Association between intake of energy and macronutrients and memory impairment severity in US older adults, national health and nutrition examination survey 2011–2014

Nicola Veronese, Lee Smith, Lee Smith, Liang Hu, Lin Yang, Chao Cao, Qinran Liu, Jianjun Guo

Research output: Contribution to journalArticlepeer-review

Abstract

Without a cure, dementia affects about 50 million people worldwide. Understanding the effects of dietary habits, a key lifestyle behavior, on memory impairment is critical to inform early behavioral modification to delay further memory loss and progression to dementia. We examined the associations of total energy intake and energy intake from macronutrients with memory impairment among older US adults using data from the nationally representative National Health and Nutrition Examination Survey study 2011–2014. A total of 3623 participants aged ≥60 years were analyzed. Comparing to those with low total energy intake, individuals with high intake were more likely to have severe memory impairment (OR: 1.52, 95% CI: 1.15 to 2.02; ptrend = 0.005). Specifically, higher energy intake from carbohydrate (OR: 1.59, 95% CI: 1.12 to 2.26) and sugar (OR: 1.54, 95% CI: 1.11 to 2.16) were both significantly associated with the presence of memory impairment. Additionally, higher energy intake from fat, carbohydrate and sugar were significantly associated with more server memory impairment (fat: ptrend = 0.04; carbohydrate: ptrend = 0.03; sugar: ptrend = 0.02). High energy intake, either total or from carbohydrates, fat or sugar, is associated with memory impairment severity in the older US population. No such association was found in energy intake from protein.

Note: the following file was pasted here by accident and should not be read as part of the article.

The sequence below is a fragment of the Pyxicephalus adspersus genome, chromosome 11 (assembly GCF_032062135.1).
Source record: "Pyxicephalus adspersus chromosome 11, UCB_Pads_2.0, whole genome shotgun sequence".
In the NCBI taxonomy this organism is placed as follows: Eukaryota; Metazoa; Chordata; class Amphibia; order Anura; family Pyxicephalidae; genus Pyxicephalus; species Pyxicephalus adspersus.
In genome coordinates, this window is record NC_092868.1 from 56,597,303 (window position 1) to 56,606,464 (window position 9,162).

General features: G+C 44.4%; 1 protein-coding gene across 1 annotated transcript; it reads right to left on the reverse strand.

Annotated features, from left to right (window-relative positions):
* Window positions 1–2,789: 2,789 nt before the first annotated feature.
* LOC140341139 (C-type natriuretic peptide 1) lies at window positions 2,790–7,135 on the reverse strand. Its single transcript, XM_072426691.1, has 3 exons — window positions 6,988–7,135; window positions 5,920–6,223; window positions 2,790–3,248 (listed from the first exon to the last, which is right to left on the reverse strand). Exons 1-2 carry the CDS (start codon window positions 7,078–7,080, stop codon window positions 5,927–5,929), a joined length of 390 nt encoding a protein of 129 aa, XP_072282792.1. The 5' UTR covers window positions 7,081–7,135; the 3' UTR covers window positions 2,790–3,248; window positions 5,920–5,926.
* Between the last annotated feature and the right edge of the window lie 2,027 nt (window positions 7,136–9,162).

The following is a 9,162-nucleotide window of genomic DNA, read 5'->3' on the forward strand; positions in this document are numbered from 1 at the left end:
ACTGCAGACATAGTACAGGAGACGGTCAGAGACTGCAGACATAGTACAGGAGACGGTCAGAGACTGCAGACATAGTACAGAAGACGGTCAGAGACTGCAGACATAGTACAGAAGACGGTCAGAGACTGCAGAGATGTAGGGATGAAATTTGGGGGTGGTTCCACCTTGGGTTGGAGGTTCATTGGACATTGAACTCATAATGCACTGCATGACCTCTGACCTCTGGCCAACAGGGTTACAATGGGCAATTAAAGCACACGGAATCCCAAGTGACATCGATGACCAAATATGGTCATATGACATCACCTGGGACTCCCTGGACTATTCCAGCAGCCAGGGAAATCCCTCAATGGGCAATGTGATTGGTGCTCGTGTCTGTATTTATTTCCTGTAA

Original languageEnglish
Number of pages13
JournalNutrients
Volume12
Publication statusPublished - 2020

All Science Journal Classification (ASJC) codes

  • Food Science
  • Nutrition and Dietetics

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